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Wife Prepares To Say Goodbye To Dying Husband, Then Gets Call That Brings Her To Her Knees


Wife Prepares To Say Goodbye To Dying Husband, Then Gets Call That Brings Her To Her Knees

“My world turned upside down”

They say that life can change in an instant, and no one knows that better than Angela Mencl. Her whole world “turned upside down with one phone call,” and life has never been the same since.

Things had been good. She and her husband Gary had three beautiful children and they were all happy and healthy – or so they thought.

One afternoon, Gary called her from work where he had been performing a root canal and asked Angela to take him to the hospital because he felt “off” and thought he might be having a heart attack.

After hours of waiting in the ER, Angela looked up to see a doctor walking toward her with tears in her eyes. Her heart sank.

“He has a tear in his aorta,” the doctor told her. “It is catastrophic.”

At that point, Gary was still conscious. Angela was tasked with the almost impossible job of breaking the news to him while keeping him calm, as an elevated heart rate meant he would bleed out even more.

“He couldn’t freak out,” Angela wrote, “but that didn’t stop me from falling to the floor and crying as hospital personnel walked around me.”

Gary was life-flighted to a hospital in Portland that was better equipped for the severity of his surgery.

Before he left, he tried to make a video for his kids, but he couldn’t finish.

“The thought that he would have to say goodbye was upsetting him too much,” Angela said.

Angela drove four hours to the new hospital to meet up with Gary. The life-flight nurse texted her updates throughout and, once they landed at the hospital, he let Gary call Angela from his phone.

“I told Gary he was my most favorite person ever and that I loved him so much,” Angela recalled.

Once she got to the hospital, Angela was told that Gary was still alive, on bypass, and in surgery. She asked the nurses if he was going to be okay, but they couldn’t give her an answer.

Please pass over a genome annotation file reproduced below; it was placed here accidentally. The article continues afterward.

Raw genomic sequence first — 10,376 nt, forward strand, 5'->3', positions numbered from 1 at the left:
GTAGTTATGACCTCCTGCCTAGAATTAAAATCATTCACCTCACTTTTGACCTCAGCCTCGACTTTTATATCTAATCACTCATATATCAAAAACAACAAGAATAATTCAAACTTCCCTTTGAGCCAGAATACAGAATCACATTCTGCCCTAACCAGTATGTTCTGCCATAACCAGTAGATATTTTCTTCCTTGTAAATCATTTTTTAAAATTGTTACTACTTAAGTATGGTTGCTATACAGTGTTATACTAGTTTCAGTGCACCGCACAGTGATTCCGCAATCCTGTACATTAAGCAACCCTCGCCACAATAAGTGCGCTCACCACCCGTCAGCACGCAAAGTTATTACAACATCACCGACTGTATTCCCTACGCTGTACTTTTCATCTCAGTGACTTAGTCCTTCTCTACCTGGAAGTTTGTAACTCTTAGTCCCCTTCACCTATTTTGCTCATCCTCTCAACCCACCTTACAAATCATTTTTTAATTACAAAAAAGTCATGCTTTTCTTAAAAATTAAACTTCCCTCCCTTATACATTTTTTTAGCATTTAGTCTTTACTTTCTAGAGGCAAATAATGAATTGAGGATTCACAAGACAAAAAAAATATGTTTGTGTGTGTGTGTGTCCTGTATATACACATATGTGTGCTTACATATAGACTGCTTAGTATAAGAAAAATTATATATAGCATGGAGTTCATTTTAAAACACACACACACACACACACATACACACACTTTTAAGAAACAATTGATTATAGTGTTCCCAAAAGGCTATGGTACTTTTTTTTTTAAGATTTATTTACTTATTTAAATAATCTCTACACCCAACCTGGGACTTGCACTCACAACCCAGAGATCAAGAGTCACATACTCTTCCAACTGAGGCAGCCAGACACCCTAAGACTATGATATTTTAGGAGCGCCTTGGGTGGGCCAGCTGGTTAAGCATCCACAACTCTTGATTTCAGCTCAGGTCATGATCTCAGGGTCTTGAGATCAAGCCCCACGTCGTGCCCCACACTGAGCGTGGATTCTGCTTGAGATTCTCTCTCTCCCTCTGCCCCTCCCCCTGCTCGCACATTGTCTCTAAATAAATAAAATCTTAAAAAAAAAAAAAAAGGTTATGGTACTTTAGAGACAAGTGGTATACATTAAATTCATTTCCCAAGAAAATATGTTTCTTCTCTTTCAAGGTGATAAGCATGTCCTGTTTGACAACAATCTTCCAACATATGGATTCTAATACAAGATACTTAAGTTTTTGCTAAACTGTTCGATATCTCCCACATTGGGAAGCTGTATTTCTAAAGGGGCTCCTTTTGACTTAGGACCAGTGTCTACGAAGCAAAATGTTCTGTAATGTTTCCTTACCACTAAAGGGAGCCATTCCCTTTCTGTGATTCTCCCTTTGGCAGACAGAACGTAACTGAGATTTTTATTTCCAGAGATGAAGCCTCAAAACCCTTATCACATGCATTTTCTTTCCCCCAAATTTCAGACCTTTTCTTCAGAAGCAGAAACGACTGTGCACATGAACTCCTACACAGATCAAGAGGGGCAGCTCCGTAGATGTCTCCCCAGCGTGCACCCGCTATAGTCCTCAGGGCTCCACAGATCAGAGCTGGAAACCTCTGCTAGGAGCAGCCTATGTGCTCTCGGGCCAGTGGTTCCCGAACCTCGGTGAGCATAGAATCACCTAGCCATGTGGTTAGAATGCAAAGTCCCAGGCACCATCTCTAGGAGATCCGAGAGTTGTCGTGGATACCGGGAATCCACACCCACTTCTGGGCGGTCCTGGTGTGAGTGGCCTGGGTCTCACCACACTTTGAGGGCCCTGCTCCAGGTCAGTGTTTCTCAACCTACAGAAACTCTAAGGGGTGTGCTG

For eight hours she waited. Finally, the nurses came out and told her the surgery had been successful and they would be bringing Gary to the ICU.

“I jumped up and down and cried tears of joy,” Angela said. “He is okay! He is going to live!”

But just as quickly as the joy came, it was washed away.

“The surgeon came out minutes later and stripped away all the joy and hope that filled the room,” Angela said. “He informed me that Gary was conscious entering the OR but as soon as they got him under anesthesia his aorta tore completely and he coded.

“They performed CPR as they were opening him but he was without oxygen for five minutes. He told me it was a miracle he even got him this far and that if he did wake up, he would have severe cognitive and physical disabilities.”

They told her she should go in and see him.

“Nothing can prepare you to see your sweet, loving husband laying there ventilated, swollen and unconscious,” she said. [The nurses] told me that hearing is the last thing to go so to talk to him, tell him to keep fighting. I sat next to his lifeless body and encouraged him to keep fighting, that I would never be okay without him.”

More hours went by and more surgeries were performed. After what felt like a lifetime, Angela’s mom came to be with her.

“[S]he was hysterical,” Angela recalled. “I thought to myself, ‘pull yourself together, I need you to be strong and support me.’”

That’s when her mother told her something that brought her to her knees.

“Your sister died last night,” she said.

“It took a few minutes before my brain could register the words my mom was speaking,” Angela said. “I walked back into the room and screamed ‘MY SISTER DIED!’ and I chucked a cup of water across the room.

“A wave of relief washed over me as I thought now that my sister is gone, there was no way God would take my husband too.”

But just a couple hours later, a doctor walked in and told Angela the words she never wanted to hear: